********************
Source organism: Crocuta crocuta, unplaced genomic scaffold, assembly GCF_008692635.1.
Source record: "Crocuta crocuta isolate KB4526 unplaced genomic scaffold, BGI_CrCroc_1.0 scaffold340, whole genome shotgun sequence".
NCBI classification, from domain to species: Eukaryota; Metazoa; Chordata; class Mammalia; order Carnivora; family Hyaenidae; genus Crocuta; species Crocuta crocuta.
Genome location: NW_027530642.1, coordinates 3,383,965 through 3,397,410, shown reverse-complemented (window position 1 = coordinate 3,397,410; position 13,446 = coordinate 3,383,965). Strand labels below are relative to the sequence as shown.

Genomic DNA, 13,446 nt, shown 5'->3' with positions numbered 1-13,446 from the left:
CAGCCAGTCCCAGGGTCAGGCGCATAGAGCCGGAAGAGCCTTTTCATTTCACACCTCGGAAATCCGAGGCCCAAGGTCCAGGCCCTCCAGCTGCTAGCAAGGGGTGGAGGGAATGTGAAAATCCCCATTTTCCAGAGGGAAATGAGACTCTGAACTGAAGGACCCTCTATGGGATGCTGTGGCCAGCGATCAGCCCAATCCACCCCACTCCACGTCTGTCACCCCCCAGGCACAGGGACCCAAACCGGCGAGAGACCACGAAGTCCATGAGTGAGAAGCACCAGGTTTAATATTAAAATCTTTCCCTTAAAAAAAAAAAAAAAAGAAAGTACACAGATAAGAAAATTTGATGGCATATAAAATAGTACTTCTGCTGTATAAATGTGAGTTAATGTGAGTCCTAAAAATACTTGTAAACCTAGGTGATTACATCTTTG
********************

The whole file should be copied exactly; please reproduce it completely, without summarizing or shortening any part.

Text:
Source organism: Crocuta crocuta, unplaced genomic scaffold, assembly GCF_008692635.1.
Source record: "Crocuta crocuta isolate KB4526 unplaced genomic scaffold, BGI_CrCroc_1.0 scaffold340, whole genome shotgun sequence".
NCBI classification, from domain to species: Eukaryota; Metazoa; Chordata; class Mammalia; order Carnivora; family Hyaenidae; genus Crocuta; species Crocuta crocuta.
Genome location: NW_027530642.1, coordinates 3,383,965 through 3,397,410, shown reverse-complemented (window position 1 = coordinate 3,397,410; position 13,446 = coordinate 3,383,965). Strand labels below are relative to the sequence as shown.

Genomic DNA, 13,446 nt, shown 5'->3' with positions numbered 1-13,446 from the left:
CAGCCAGTCCCAGGGTCAGGCGCATAGAGCCGGAAGAGCCTTTTCATTTCACACCTCGGAAATCCGAGGCCCAAGGTCCAGGCCCTCCAGCTGCTAGCAAGGGGTGGAGGGAATGTGAAAATCCCCATTTTCCAGAGGGAAATGAGACTCTGAACTGAAGGACCCTCTATGGGATGCTGTGGCCAGCGATCAGCCCAATCCACCCCACTCCACGTCTGTCACCCCCCAGGCACAGGGACCCAAACCGGCGAGAGACCACGAAGTCCATGAGTGAGAAGCACCAGGTTTAATATTAAAATCTTTCCCTTAAAAAAAAAAAAAAAAGAAAGTACACAGATAAGAAAATTTGATGGCATATAAAATAGTACTTCTGCTGTATAAATGTGAGTTAATGTGAGTCCTAAAAATACTTGTAAACCTAGGTGATTACATCTTTG